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					26 Of Seeming Wise
It hath been an opinion, that the French are wiser than they seem;
and the Spaniards seem wiser than they are. But howsoever it be between
nations, certainly it is so between man and man. For as the apostle saith
of godliness; Having a show of godliness, but denying the power thereof;
so certainly, there are in points of wisdom, and sufficiency, that do
nothing or little, very solemnly; magno conatu nugas.
It is a ridiculous thing, and fit for a satire, to persons of judgement,
to see what shifts these formalists have, and what prospectives, to make
superficies to seem body, that hath depth and bulk. Some are so close and
reserved, as they will not show their wares, but by a dark light: and
seem always to keep back somewhat: and when they know within themselves,
they speak of that they do not well know, would nevertheless seem to
others, to know of that which they may not well speak.
Some help themselves with countenance, and gesture, and are wise by
signs; as Cicero saith of Piso, that when he answered him, he fetched one
of his brows up to his forehead, and bent the other down to his chin:
respondes,ahero ad fronton sublato, altero ad mention depresso
supercilio, cnudelitatem tibi non placere
Some think to bear it, by speaking a great word, and being peremptory;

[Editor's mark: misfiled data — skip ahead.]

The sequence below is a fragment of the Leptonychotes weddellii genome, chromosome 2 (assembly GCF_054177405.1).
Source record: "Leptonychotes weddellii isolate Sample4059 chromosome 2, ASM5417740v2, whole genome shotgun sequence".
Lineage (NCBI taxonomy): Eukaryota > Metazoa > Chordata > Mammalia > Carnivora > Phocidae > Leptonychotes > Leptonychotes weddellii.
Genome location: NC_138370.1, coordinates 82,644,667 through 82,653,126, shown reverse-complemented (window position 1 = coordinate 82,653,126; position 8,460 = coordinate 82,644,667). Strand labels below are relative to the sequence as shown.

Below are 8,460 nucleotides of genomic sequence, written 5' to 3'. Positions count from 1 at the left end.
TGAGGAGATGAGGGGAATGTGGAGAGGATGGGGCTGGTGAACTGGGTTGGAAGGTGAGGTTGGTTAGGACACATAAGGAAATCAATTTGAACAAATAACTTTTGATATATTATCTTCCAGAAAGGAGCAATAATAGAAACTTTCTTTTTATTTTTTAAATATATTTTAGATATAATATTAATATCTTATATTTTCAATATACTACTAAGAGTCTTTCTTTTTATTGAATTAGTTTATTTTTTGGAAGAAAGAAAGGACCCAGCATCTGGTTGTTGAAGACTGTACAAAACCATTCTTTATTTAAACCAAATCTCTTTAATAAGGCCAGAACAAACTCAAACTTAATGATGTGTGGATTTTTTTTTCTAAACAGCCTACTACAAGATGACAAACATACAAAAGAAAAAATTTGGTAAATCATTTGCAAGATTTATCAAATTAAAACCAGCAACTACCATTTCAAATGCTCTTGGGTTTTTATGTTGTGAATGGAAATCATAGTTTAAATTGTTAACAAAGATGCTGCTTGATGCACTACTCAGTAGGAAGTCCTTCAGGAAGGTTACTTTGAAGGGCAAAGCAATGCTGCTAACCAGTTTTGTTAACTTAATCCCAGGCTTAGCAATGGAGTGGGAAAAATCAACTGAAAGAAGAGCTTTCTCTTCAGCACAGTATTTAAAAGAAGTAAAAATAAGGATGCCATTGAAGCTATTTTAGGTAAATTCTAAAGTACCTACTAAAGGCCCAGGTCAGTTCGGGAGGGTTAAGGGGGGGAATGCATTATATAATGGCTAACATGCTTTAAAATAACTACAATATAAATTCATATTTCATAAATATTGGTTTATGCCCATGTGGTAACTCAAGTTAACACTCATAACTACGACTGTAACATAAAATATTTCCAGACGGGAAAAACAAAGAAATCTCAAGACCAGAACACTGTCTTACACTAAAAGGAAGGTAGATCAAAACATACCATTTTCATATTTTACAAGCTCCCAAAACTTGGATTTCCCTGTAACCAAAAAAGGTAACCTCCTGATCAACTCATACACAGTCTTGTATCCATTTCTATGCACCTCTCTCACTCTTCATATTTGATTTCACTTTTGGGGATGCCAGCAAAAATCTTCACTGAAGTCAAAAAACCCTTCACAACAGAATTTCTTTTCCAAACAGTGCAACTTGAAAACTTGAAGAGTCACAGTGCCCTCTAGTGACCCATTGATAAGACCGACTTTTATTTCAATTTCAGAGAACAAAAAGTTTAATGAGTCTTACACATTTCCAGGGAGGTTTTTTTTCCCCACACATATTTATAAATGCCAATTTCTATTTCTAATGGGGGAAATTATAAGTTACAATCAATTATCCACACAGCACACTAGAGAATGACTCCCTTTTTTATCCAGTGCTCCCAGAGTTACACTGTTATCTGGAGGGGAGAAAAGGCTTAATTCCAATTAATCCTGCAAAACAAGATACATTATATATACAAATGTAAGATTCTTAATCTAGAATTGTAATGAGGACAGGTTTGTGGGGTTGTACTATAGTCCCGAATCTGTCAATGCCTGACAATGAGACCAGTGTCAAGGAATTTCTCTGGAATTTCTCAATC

and go on, and take by admittance that which they cannot make good. Some,
whatsoever is beyond their recall, will seem to despise or make light of
it, as impertinent, or curious; and so would have their ignorance seem
judgement. Some are never without a difference, and commonly by amusing
men with a
subtlety, blanch the matter; of whom A. Gellius saith; hominem delirum,
qui verborum minutiis rerum frangit pondera. Of which kind also, Plato in
his Protagoras bringeth in Prodicus, in scorn, and maketh him make a
speech, that consisted! of distinctions from the beginning to the end.
Generally, such men in all deliberations find ease to be of the negative
side, and affect a credit, to object and foretell difficulties: for when
propositions are denied, there is an end of them; but if they be allowed,
it requireth a new work: which false point of wisdom is the bane of
business.
To conclude, there is no decaying merchant, or inward beggar, hath so
many tricks, to uphold the credit of their wealth, as these empty persons
have, to maintain the credit of their sufficiency. Seeming wise men may
make shift to get opinion: but let no man choose them for employment; for
certainly, you were better take for business a man somewhat absurd than
over formal.

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